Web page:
Why you need them
A comic book is a combination of visual art and storytelling; like so, learning how to create a comic book requires for one to study both of the above areas.
The reason I personally prefer reading tutorial books, instead of just watching tutorials online is because the people writing them have worked trough trial and error, and surely studied in one way or another, to provide all of this important information to you. This is even more true for books that are several decades old, when things weren't as easy and quick to be made (or to be learned) as they are today.
People like Andrew Loomis (1982-1959), whose content can only be found in books, are a true goldmine for artists of all levels. Loomis truly gets under the skin of things and thanks to the books he's left behind, he has been a great mentor and influence for countless artists and painters to this day.
Then there are people like Scott McCloud, Michael Mattesi and Joseph Gilland (among many others) who have worked countless hours in the industry of making comics or animation and have also written books to instruct others on how to improve their artistic skills. More specifically, Scott McCloud's "Understanding Comics: The Invisible Art" (published in 1993) and "Making Comics: Storytelling Secrets of Comics, Manga and Graphic Novels" (published in 2006) have completely changed the way I view comics and how I approach the art of making comics myself.
Finally, we have people like Jason Brubaker, who quit his good paying job at Dreamwork Animation in order to pursue the art of making comics... And as a successful indie comic creator, he has written books to help the rest of us who might not be able (or don't want to) join the big companies like Marvel and DC.
How creating your own comic is going to help you
An important note to make here is that you do NOT need to be a master of visual art before you start making your own comic! How many times have we come across badly drawn comics (this goes even more for indie and some Asian ones) but whose story was so compelling that we couldn’t stop reading?
Creating your own comics (and putting them online for people to read) is really going to help you in a variety of ways.
First and foremost, you will get physically better at your craft.
I know it may seem self-explanatory, but many people (me included) tend to believe that the act of reading tutorials or books on anatomy and storytelling and memorizing all that information is automatically making them "level up" when it comes to their skills. That's not actually true. Reading and knowing is not the same as applying and doing things yourself.
Secondly, it will grow your tolerance towards what people have to say (and you will learn to distinguish the actual critiques that will help you advance, from the trolls).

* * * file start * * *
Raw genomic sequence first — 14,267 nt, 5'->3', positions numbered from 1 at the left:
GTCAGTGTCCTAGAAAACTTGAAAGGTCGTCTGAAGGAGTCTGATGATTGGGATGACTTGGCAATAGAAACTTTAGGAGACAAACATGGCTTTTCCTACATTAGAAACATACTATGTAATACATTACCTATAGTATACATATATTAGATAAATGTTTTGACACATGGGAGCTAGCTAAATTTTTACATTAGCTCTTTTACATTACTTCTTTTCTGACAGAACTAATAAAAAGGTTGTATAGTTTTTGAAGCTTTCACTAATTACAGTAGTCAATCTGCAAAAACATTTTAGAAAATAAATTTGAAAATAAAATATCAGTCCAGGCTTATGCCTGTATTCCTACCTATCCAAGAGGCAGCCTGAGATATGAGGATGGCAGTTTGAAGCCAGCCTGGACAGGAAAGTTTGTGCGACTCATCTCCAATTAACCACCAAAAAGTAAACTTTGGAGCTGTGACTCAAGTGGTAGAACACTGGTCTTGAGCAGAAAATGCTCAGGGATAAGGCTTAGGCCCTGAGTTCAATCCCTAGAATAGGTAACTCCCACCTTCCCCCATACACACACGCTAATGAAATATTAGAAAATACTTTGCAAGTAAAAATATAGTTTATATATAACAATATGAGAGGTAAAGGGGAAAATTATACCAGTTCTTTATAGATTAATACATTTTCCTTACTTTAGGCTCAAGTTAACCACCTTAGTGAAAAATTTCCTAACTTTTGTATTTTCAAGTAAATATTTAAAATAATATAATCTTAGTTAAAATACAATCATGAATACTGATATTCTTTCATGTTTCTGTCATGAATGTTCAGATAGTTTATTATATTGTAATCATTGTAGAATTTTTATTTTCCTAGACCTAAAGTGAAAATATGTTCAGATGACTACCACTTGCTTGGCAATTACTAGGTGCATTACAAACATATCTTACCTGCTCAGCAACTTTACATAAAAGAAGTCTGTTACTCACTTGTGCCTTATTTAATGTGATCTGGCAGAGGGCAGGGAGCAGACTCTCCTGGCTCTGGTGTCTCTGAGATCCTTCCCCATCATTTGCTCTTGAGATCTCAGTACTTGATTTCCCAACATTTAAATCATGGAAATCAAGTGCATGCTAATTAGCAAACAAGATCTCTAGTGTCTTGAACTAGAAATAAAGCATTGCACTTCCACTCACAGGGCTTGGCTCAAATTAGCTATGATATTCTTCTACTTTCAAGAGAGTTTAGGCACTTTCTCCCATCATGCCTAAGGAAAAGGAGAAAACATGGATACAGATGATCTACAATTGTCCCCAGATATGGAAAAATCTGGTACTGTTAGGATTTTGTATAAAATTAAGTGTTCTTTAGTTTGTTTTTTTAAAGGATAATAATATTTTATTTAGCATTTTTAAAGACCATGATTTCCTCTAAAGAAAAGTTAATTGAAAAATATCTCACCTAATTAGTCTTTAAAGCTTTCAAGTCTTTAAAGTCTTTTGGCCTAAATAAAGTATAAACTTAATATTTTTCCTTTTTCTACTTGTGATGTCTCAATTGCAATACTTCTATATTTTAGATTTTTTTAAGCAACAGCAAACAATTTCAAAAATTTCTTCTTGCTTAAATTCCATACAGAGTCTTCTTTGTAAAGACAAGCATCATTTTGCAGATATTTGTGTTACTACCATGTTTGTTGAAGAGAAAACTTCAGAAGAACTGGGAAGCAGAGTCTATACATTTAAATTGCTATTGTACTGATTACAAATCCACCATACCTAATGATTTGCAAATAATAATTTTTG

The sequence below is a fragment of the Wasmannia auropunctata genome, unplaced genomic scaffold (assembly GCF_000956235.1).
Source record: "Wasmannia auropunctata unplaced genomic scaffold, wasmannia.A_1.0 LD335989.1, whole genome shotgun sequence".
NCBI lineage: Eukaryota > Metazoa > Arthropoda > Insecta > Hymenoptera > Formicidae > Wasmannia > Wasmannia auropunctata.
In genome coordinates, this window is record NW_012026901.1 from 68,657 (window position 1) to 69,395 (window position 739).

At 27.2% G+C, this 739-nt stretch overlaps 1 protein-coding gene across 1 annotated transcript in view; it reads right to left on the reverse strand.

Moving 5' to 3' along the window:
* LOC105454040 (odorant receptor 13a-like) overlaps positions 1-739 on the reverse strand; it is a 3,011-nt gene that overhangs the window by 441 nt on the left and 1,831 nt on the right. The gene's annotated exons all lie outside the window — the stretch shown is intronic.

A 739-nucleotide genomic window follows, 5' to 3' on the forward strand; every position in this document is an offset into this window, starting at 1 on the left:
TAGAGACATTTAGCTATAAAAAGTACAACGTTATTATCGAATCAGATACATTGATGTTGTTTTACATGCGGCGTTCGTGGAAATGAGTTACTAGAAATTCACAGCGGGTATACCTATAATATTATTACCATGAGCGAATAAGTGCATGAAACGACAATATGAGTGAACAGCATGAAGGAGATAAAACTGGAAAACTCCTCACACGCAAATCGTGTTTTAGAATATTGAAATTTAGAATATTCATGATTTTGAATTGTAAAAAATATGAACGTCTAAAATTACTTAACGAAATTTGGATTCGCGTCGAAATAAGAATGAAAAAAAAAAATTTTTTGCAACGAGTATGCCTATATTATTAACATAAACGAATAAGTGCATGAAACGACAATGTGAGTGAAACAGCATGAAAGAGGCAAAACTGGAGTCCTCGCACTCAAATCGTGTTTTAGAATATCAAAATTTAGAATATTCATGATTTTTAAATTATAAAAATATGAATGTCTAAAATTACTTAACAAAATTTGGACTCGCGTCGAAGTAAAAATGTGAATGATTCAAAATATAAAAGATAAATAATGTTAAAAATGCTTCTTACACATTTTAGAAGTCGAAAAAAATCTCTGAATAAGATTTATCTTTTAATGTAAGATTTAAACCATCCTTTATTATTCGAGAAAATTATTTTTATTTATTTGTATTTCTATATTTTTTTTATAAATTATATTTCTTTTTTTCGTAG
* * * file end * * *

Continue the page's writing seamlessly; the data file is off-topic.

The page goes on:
Not all people are out there to get us. I've read many comics with bad drawings but in only one out of the hundred did I see a negative (and downright insulting) comment referring to the creator's artistic skills. In time, you will learn to ignore the trolls and never take their hatred to heart. However if you truly wish to advance, you will also need to be open to people who want to genuinely help you in getting better at what you do. Uploading your comic in comic platforms and sharing it for the world to see, joining groups in various social media and asking for critiques and advice is always the best way to go. In that way, you will also increase your emotional intelligence (in other words, learn to recognize and understand your emotions and the emotions of others, and learn to control your reactions towards certain people and situations) with result making you a better person overall!
Thirdly, it will increase your self-confidence, as well as your persistence and self-discipline.
They say that if you do the hardest thing, first thing in the morning, then the other activities you will have to do for the rest of the day will seem extremely easy, and you will be able to complete them with much more confidence. The same goes for creating your own comic and publishing it online - especially if you are introverted, lack self-confidence or have difficulty trusting in yourself. The human mind truly knows no limits; all you have to do is to just take the first step. As a Chinese proverb says "A journey of a thousand miles begins with a single step."
So, having the self-defeated attitude out of the way, let's get down to business!
For the absolute beginners on human anatomy, I have two books to suggest in this order:
1. Atlas of Human Anatomy [where you learn the skeleton and the bone structure]
2. Figure Drawing: Design and Invention [where you learn figure drawing, as well as the muscles that lie on top of the bone structure]
For an easy and quick access, here are some tag words you can use to find what you're looking for. All images are clickable links to Amazon, where you can buy these books.
The following (and the above) contain affiliate links.